Karine Jean-Pierre
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Poem by Richard Blanco: 'El Americano in the Mirror'

Richard Blanco


Maybe you don’t remember, or don’t want to, or
maybe, like me, you’ve never been able to forget:
May 1979, fifth-grade recess, I grabbed your collar,
shoved you up against the wall behind the chapel,
called you a sissy-ass americano to your face, then
punched you—hard as I could. Maybe you still live,
as I do, with the awful crack of my knuckles’ slam
on your jaw, and the grim memory of your lip split.

Why didn’t you punch me back? That would’ve hurt
less than the jab of your blue eyes dulled with pain—
how you let your body wilt, lean into me, and we
walked arm in arm to the boys’ room, washed off
the blood and dirt. Is that how you remember it?
What you can’t remember is what I thought when
our gazes locked in the mirror and I wanted to say:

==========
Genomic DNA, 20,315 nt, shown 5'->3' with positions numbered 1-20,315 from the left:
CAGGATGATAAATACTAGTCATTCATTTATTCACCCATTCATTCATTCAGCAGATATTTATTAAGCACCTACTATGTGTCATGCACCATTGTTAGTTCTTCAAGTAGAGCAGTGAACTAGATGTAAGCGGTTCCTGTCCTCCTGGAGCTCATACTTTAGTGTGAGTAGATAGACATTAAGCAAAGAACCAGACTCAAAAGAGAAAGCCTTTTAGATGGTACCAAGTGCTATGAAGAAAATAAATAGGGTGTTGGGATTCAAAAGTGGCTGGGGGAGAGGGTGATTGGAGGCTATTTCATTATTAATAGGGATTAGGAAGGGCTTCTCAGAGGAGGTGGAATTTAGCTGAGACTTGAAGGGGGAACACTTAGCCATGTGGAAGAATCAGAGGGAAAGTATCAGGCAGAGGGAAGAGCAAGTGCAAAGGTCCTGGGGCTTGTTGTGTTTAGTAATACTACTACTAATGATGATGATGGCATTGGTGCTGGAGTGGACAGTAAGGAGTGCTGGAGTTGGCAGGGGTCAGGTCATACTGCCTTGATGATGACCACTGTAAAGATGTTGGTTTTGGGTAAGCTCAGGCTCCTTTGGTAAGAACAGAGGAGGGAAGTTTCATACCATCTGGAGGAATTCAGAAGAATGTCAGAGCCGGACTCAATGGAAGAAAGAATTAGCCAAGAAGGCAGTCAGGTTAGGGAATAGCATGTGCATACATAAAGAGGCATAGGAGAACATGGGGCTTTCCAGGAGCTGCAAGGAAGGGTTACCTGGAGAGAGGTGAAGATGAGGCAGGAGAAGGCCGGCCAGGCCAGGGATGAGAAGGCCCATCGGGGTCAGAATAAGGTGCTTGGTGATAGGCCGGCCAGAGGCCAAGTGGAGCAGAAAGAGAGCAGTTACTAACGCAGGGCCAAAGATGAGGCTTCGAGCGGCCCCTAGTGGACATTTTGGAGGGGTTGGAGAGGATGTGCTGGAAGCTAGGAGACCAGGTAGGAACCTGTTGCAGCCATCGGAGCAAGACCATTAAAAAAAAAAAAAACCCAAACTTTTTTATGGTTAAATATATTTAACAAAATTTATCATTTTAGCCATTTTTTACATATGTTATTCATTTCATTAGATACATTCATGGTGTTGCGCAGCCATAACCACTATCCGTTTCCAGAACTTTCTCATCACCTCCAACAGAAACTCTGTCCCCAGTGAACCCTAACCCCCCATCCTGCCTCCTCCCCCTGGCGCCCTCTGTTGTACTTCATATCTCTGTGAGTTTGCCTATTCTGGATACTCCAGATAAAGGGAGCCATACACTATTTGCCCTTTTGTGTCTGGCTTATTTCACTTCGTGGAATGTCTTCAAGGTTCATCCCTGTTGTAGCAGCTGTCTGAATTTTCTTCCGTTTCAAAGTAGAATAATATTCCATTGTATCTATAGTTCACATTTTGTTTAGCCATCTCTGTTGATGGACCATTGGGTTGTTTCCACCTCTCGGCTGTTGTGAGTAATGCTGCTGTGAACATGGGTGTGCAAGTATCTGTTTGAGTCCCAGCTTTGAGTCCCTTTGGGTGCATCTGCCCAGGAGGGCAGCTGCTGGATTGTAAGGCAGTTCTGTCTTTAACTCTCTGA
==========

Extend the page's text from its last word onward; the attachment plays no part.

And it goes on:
I’m sorry, maybe I love you. Perhaps even kiss you.

Did you feel it, too? At that instant did we both
somehow understand what I’m only now capable
of putting into these words: that I didn’t hate you,
but envied you—the americano sissy I wanted to be
with sheer skin, dainty freckles, the bold consonants
of your English name, your perfectly starched shirts,
pleated pants, that showy Happy Days lunchbox,
your A-plus spelling quizzes that I barely passed.

Why didn’t you snitch on me? I don’t remember now
who told Sister Magdalene, but I’ll never forget how
she wrung my ears until I cried for you, dragged me
to the back of the room, made me stand for the rest
of that day, praying the rosary to think hard about
my sins. And I did, I have for thirty-two years, Derek.
Whether you don’t remember, don’t want to, or never
forgot: forgive me, though I may never forgive myself.


Excerpted from How to Love a Country by Richard Blanco (Beacon Press, 2019). Reprinted with permission by Beacon Press.

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